מושב דכתב רחמנא גבי חלב ודם למה לי איצטריך סד"א הואיל ובענינא דקרבנות כתיבי בזמן דאיכא קרבן ניתסר חלב ודם בזמן דליכא קרבן לא קמ"ל
The Gemara further asks: Why do I need the term dwelling, which the Merciful One writes with regard to the consumption of forbidden fat and blood in the verse: “A perpetual statute throughout your generations in all your dwellings, that you shall eat neither forbidden fat nor blood” (Leviticus 3:17)? The Gemara answers: It was necessary to state this, as it might enter your mind to say: Since these prohibitions are written in the context of the offerings, then when there is an offering and the priests sacrifice fat and blood upon the altar, i.e., when the Temple is standing, that is when forbidden fat and blood are forbidden for consumption. But when there is no offering, forbidden fat and blood are not forbidden. The verse therefore teaches us that they are always forbidden.
מושב דכתב רחמנא גבי מצה ומרור למה לי איצטריך סד"א הואיל וכתיב (במדבר ט, יא) על מצות ומרורים יאכלוהו בזמן דאיכא פסח אין בזמן דליכא פסח לא קמ"ל
Additionally, the Gemara asks: Why do I need the term dwelling, which the Merciful One writes with regard to matza and bitter herbs, in the verse: “In all your dwellings you shall eat matza” (Exodus 12:20)? The Gemara answers: It was necessary to state this, as it might enter your mind to say that since it is written: “They shall eat the Paschal offering with matza and bitter herbs” (Numbers 9:11), when there is a Paschal offering, yes, one must eat it with matza and bitter herbs, but when there is no Paschal offering, i.e., when the Temple is not standing, there is no obligation to eat matza and bitter herbs. The verse therefore teaches us that these mitzvot apply every Passover, whether or not the Temple is standing.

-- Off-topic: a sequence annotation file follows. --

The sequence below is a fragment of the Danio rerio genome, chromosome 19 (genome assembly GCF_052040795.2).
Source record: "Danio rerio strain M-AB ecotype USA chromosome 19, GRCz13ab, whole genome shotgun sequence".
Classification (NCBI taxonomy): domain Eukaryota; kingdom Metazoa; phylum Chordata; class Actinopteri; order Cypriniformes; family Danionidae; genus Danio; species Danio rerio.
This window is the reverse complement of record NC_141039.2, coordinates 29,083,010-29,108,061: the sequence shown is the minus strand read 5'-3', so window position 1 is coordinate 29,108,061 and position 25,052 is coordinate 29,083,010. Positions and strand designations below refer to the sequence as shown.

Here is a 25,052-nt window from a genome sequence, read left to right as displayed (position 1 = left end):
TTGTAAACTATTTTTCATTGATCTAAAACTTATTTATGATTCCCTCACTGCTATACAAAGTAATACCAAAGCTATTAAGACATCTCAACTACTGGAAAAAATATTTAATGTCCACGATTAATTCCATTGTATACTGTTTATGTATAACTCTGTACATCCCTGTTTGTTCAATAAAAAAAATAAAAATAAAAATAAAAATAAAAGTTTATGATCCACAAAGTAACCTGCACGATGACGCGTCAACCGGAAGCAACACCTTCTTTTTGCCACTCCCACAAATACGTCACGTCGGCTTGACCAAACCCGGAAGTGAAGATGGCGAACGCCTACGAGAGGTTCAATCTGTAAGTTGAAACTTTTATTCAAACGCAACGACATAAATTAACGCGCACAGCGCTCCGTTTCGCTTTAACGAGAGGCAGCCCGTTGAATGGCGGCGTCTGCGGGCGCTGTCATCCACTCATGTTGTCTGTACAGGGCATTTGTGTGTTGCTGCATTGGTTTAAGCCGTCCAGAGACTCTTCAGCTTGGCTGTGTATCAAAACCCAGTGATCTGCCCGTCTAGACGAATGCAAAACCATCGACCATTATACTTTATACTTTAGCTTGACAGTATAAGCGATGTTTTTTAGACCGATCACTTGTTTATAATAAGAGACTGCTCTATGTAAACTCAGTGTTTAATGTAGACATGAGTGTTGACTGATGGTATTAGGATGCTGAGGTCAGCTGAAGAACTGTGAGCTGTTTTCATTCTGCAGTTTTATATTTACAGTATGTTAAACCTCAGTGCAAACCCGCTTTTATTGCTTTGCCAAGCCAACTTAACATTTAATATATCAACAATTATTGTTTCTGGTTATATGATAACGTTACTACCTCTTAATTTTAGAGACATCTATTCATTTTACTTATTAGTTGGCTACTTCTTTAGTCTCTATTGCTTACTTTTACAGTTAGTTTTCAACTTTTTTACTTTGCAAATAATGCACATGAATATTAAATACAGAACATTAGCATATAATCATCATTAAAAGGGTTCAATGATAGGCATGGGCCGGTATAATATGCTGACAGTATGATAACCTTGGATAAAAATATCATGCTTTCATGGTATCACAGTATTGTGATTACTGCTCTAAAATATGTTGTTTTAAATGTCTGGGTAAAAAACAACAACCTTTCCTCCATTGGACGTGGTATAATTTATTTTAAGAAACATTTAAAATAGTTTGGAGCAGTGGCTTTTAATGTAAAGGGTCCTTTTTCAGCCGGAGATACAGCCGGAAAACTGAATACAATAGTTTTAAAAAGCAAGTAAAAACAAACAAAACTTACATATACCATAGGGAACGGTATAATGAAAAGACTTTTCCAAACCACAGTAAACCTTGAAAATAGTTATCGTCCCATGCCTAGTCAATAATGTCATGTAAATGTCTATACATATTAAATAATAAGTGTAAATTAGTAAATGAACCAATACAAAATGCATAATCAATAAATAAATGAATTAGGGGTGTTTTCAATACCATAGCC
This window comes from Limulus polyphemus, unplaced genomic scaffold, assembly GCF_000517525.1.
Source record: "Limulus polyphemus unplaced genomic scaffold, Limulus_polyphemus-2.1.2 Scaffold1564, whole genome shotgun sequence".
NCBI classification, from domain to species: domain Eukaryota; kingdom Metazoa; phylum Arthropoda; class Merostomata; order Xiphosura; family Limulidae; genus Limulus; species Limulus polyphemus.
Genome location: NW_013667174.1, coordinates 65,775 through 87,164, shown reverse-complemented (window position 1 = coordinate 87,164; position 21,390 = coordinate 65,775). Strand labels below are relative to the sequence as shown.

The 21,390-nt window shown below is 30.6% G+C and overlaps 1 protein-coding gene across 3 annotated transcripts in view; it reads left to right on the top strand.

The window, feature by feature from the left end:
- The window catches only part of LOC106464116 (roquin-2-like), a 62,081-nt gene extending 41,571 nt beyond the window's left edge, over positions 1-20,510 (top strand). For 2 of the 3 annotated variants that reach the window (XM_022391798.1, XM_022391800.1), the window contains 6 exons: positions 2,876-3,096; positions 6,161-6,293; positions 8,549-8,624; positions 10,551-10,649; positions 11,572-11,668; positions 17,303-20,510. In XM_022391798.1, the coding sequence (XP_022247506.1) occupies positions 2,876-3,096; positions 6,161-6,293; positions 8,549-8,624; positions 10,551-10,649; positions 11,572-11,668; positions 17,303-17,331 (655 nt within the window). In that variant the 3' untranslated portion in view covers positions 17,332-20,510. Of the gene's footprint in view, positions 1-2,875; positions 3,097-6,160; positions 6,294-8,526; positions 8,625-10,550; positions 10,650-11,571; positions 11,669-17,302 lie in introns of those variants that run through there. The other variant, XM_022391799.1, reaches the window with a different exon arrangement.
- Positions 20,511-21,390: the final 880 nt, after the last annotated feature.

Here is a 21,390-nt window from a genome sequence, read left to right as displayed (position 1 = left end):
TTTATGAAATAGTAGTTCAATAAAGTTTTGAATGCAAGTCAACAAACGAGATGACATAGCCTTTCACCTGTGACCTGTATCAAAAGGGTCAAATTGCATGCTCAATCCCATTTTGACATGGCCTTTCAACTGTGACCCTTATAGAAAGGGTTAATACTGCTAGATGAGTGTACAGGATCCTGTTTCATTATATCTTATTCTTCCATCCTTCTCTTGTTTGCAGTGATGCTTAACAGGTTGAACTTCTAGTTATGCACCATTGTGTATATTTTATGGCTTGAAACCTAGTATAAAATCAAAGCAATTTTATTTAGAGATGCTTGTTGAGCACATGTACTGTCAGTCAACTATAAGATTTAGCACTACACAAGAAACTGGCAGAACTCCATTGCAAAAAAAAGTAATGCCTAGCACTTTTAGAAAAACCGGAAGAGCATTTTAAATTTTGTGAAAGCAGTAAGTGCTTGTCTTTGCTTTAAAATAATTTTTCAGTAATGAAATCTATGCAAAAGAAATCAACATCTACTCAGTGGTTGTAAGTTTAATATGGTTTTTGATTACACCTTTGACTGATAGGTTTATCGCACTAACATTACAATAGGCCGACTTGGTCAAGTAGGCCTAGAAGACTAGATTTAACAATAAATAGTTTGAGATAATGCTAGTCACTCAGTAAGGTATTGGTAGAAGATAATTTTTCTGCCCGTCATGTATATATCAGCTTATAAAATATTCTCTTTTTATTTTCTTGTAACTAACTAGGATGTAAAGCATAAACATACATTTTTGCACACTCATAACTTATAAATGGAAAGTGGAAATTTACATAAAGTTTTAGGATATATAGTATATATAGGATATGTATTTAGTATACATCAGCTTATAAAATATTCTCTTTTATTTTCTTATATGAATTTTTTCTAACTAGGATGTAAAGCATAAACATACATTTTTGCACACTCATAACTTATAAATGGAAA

ביאה דכתב רחמנא גבי תפילין ופטר חמור למה לי ההוא מיבעי ליה לכדתנא דבי ר' ישמעאל עשה מצוה זו שבשבילה תיכנס לארץ
The Gemara further asks: Why do I need the term coming, which the Merciful One writes with regard to phylacteries and the firstborn donkey, at the start of the Torah passage which discusses these mitzvot: “And it shall be when the Lord will bring you into the land of the Canaanite” (Exodus 13:11)? The Gemara answers: That verse is necessary for that which the tanna of the school of Rabbi Yishmael taught: Perform this mitzva of donning phylacteries, on account of which you shall be rewarded and enter Eretz Yisrael.
בשלמא למ"ד מושב כל מקום שאתם יושבים משמע היינו דכתיב (יהושע ה, יא) ויאכלו מעבור הארץ ממחרת הפסח ממחרת הפסח אכול מעיקרא לא אכול אלמא
The Gemara asks about the term dwelling, written in connection to the prohibition of the new crop. Granted, according to the one who says that the term dwelling indicates wherever you dwell, this explains the fact that it is written with regard to the Jewish people immediately after they entered Eretz Yisrael: “And they ate the produce of the land on the morrow after the Passover” (Joshua 5:11). This means that on the day after the Passover they ate the produce of Eretz Yisrael, but initially, before that date, they did not eat it. Apparently,